Projects such as these exemplify the EERC’s business model of developing partnerships with private industry, government, and the research community in order to bring biomass technology innovations out of the laboratory and into the commercial marketplace.

Ethanol and other chemicals

For the past several years, the EERC has been developing a fast-pyrolysis-based process for producing ethanol and other fine biochemical streams from lignocellulosic biomass, such as grasses, wood and straw. In fast pyrolysis, a low-pressure, high-flow-rate gas (steam, nitrogen or a pyrolysis gas comprising CO and CO2) is used to effect rapid removal of pyrolysis products from the heated zone, thereby preventing their destruction. Primary products yielded from fast pyrolysis of biomass include anhydrosugars, saccharinic acids and phenolics, which are primarily derived from biomass cellulose, hemicellulose and lignin components, respectively. The EERC’s research has focused on the innovative use of solid acid catalysts to convert the anhydrosugars to glucose and other fermentable sugars. According to EERC Deputy Associate Director for Research Chris Zygarlicke, preliminary results show that fast pyrolysis appears to be one of the most simple biomass pretreatments available today.

Another ongoing effort at the EERC includes the development of a process called the dual fermentation biorefinery (DFB) method for converting biomass to fuels and chemicals. With expansion of ethanol demand and more new plants coming online, the national market for distillers’ dried grains, an ethanol co-product crucial to dry mill ethanol plant profitability, is getting tighter.

Located at the University of North Dakota, EERC has more than 245,000 square feet (22,760 m2) of laboratory, offices and demonstration facilities

‘Increasingly, new and existing plants need an edge – in ethanol production or marketing – to maintain profitability,’ Zygarlicke said. ‘In response to the need for improved ethanol economics and the national security-based need to develop bio-based alternatives to petrochemical products, EERC researchers developed the DFB concept.’

DFB integrates ethanol production via yeast fermentation with the production of lactic and other carboxylic acids via bacterial fermentation followed by subsequent esterification of ethanol and carboxylic acids to produce high-value esters. Esterification is the general name for a chemical reaction in which two chemicals (typically an alcohol and an acid) form an ester as the reaction product.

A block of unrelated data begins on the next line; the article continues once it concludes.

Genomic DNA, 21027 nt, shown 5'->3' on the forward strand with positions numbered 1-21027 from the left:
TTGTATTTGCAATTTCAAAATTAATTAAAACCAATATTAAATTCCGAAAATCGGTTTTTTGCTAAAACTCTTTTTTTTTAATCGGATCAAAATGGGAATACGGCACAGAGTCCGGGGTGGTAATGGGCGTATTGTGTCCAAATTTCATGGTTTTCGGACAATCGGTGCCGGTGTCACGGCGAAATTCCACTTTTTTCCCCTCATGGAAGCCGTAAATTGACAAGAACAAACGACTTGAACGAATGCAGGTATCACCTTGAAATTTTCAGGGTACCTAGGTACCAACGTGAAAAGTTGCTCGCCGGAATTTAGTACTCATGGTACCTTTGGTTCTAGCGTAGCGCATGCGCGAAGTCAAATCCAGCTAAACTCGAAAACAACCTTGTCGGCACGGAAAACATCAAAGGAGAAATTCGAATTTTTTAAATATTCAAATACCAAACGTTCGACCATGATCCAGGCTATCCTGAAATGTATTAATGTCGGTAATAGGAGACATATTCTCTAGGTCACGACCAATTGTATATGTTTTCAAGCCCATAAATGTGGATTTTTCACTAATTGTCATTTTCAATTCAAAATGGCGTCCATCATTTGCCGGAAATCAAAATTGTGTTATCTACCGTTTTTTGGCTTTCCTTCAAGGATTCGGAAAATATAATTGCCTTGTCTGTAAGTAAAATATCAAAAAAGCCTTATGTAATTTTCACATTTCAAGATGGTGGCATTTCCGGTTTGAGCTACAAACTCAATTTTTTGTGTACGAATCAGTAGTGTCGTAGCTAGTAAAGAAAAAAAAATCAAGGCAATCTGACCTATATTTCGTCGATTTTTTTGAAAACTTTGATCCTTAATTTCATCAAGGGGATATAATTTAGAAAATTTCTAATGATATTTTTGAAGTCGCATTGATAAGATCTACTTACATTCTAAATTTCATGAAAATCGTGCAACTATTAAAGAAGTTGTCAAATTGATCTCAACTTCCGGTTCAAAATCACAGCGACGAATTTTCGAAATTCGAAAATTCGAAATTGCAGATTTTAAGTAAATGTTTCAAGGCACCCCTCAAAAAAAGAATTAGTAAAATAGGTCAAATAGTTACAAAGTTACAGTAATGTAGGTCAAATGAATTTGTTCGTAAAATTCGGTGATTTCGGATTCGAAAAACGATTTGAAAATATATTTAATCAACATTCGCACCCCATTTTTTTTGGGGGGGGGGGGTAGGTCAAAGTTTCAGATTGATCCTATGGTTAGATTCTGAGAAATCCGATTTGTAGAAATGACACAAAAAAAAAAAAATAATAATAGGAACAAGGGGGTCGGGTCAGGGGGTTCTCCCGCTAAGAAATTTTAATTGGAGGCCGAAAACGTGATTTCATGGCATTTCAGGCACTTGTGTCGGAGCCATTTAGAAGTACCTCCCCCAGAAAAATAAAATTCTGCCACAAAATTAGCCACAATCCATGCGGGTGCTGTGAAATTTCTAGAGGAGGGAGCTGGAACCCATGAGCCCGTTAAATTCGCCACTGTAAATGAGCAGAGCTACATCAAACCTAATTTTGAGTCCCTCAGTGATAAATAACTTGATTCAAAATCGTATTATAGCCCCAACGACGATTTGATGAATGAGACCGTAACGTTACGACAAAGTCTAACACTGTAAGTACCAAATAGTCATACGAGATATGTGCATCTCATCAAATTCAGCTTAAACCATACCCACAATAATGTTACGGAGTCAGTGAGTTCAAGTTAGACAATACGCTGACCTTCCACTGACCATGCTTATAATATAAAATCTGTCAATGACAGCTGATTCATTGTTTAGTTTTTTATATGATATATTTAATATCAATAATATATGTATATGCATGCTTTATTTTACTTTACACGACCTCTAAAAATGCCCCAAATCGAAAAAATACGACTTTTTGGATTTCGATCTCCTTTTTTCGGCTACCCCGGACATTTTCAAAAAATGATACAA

Success in demonstrating DFB’s commercial viability will enable the option of retrofitting an existing corn-based ethanol plant or configuring a new corn- or lignocellulosic biomass-based ethanol plant to produce a variety of products. Such products include ethanol, carboxylic acids and ethyl esters that have high values as polymer feedstocks, chemical intermediates and biodegradable low-toxicity solvents. Commercialization of the DFB concept would provide ethanol plant product diversification options and enable revenue maximization through selective commodity production in response to changing market demands.

The EERC’s biomass gasification technology is also being evaluated for a variety of other applications, from the production of hydrogen from renewable and fossil fuel sources to the production of methanol. The EERC has surveyed several small-scale biomass gasification power suppliers and has developed a current system approach based on previous commercial successes and failures. The results of a recent methanol feasibility study are confidential, but a small-scale process has been developed in partnership with a commercial client in the US

‘All of these projects demonstrate that the EERC is filling the gap for corporations that are looking to commercialize innovative new technologies and to improve their overall operations and, eventually, their bottom line,’ Zygarlicke said.

Derek Walters is Communications Manager at the Energy & Environmental Research Center (EERC)
e-mail: [email protected]


About the EERC

The non-profit EERC provides solutions to today’s most critical energy and environmental issues. Founded in 1951 as the Robertson Lignite Research Laboratory, the EERC now conducts research into clean coal and hydrogen technologies, emission control, oil and gas, climate change, carbon sequestration, water management, biomass, wind energy and alternative fuels. It is a world leader in pollution prevention and environmental cleanup technologies. Today, with nearly 300 employees, the EERC is home to some of the most advanced equipment and instrumentation in the world, and has had over 970 clients in all 50 US states and 49 countries.